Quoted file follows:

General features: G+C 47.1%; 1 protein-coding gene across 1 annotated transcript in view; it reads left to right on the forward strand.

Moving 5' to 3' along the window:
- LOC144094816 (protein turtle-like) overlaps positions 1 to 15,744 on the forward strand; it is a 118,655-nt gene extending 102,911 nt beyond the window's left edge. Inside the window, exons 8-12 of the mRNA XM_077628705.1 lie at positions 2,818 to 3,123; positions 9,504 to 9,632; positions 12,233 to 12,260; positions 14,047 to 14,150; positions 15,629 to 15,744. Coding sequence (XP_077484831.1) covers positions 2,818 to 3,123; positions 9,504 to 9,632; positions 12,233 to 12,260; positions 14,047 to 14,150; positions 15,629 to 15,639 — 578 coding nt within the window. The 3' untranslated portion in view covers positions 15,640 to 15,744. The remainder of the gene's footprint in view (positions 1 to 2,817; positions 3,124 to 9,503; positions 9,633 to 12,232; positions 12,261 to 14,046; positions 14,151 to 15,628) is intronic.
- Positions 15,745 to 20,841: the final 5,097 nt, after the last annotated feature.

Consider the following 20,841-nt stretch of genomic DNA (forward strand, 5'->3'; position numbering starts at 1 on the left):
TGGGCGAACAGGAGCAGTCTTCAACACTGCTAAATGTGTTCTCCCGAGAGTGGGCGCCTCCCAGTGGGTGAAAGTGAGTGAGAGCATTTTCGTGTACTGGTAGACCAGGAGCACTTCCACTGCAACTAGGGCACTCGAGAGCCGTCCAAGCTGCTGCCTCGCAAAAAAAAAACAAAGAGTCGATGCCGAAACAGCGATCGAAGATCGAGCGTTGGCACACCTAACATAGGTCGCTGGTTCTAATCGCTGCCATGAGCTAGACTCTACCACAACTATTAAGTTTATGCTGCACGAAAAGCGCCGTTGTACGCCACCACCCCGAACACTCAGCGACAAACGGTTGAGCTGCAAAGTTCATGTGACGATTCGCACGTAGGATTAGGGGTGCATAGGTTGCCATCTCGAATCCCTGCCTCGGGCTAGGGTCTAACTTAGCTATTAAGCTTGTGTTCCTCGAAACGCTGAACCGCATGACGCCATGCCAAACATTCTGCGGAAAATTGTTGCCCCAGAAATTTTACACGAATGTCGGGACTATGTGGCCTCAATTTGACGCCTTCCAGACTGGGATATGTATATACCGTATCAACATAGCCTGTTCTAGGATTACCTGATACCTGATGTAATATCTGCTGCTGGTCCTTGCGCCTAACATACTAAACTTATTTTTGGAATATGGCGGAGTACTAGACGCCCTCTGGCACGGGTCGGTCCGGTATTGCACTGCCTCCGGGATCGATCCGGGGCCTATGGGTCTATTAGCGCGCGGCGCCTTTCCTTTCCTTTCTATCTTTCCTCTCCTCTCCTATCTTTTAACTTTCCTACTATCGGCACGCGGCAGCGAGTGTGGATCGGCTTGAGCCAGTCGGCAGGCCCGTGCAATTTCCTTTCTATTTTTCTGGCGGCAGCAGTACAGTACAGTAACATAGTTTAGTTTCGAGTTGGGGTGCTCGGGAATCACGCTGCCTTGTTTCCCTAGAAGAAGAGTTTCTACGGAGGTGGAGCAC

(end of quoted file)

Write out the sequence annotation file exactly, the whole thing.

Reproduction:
General features: G+C 47.1%; 1 protein-coding gene across 1 annotated transcript in view; it reads left to right on the forward strand.

Moving 5' to 3' along the window:
- LOC144094816 (protein turtle-like) overlaps positions 1 to 15,744 on the forward strand; it is a 118,655-nt gene extending 102,911 nt beyond the window's left edge. Inside the window, exons 8-12 of the mRNA XM_077628705.1 lie at positions 2,818 to 3,123; positions 9,504 to 9,632; positions 12,233 to 12,260; positions 14,047 to 14,150; positions 15,629 to 15,744. Coding sequence (XP_077484831.1) covers positions 2,818 to 3,123; positions 9,504 to 9,632; positions 12,233 to 12,260; positions 14,047 to 14,150; positions 15,629 to 15,639 — 578 coding nt within the window. The 3' untranslated portion in view covers positions 15,640 to 15,744. The remainder of the gene's footprint in view (positions 1 to 2,817; positions 3,124 to 9,503; positions 9,633 to 12,232; positions 12,261 to 14,046; positions 14,151 to 15,628) is intronic.
- Positions 15,745 to 20,841: the final 5,097 nt, after the last annotated feature.

Consider the following 20,841-nt stretch of genomic DNA (forward strand, 5'->3'; position numbering starts at 1 on the left):
TGGGCGAACAGGAGCAGTCTTCAACACTGCTAAATGTGTTCTCCCGAGAGTGGGCGCCTCCCAGTGGGTGAAAGTGAGTGAGAGCATTTTCGTGTACTGGTAGACCAGGAGCACTTCCACTGCAACTAGGGCACTCGAGAGCCGTCCAAGCTGCTGCCTCGCAAAAAAAAAACAAAGAGTCGATGCCGAAACAGCGATCGAAGATCGAGCGTTGGCACACCTAACATAGGTCGCTGGTTCTAATCGCTGCCATGAGCTAGACTCTACCACAACTATTAAGTTTATGCTGCACGAAAAGCGCCGTTGTACGCCACCACCCCGAACACTCAGCGACAAACGGTTGAGCTGCAAAGTTCATGTGACGATTCGCACGTAGGATTAGGGGTGCATAGGTTGCCATCTCGAATCCCTGCCTCGGGCTAGGGTCTAACTTAGCTATTAAGCTTGTGTTCCTCGAAACGCTGAACCGCATGACGCCATGCCAAACATTCTGCGGAAAATTGTTGCCCCAGAAATTTTACACGAATGTCGGGACTATGTGGCCTCAATTTGACGCCTTCCAGACTGGGATATGTATATACCGTATCAACATAGCCTGTTCTAGGATTACCTGATACCTGATGTAATATCTGCTGCTGGTCCTTGCGCCTAACATACTAAACTTATTTTTGGAATATGGCGGAGTACTAGACGCCCTCTGGCACGGGTCGGTCCGGTATTGCACTGCCTCCGGGATCGATCCGGGGCCTATGGGTCTATTAGCGCGCGGCGCCTTTCCTTTCCTTTCTATCTTTCCTCTCCTCTCCTATCTTTTAACTTTCCTACTATCGGCACGCGGCAGCGAGTGTGGATCGGCTTGAGCCAGTCGGCAGGCCCGTGCAATTTCCTTTCTATTTTTCTGGCGGCAGCAGTACAGTACAGTAACATAGTTTAGTTTCGAGTTGGGGTGCTCGGGAATCACGCTGCCTTGTTTCCCTAGAAGAAGAGTTTCTACGGAGGTGGAGCAC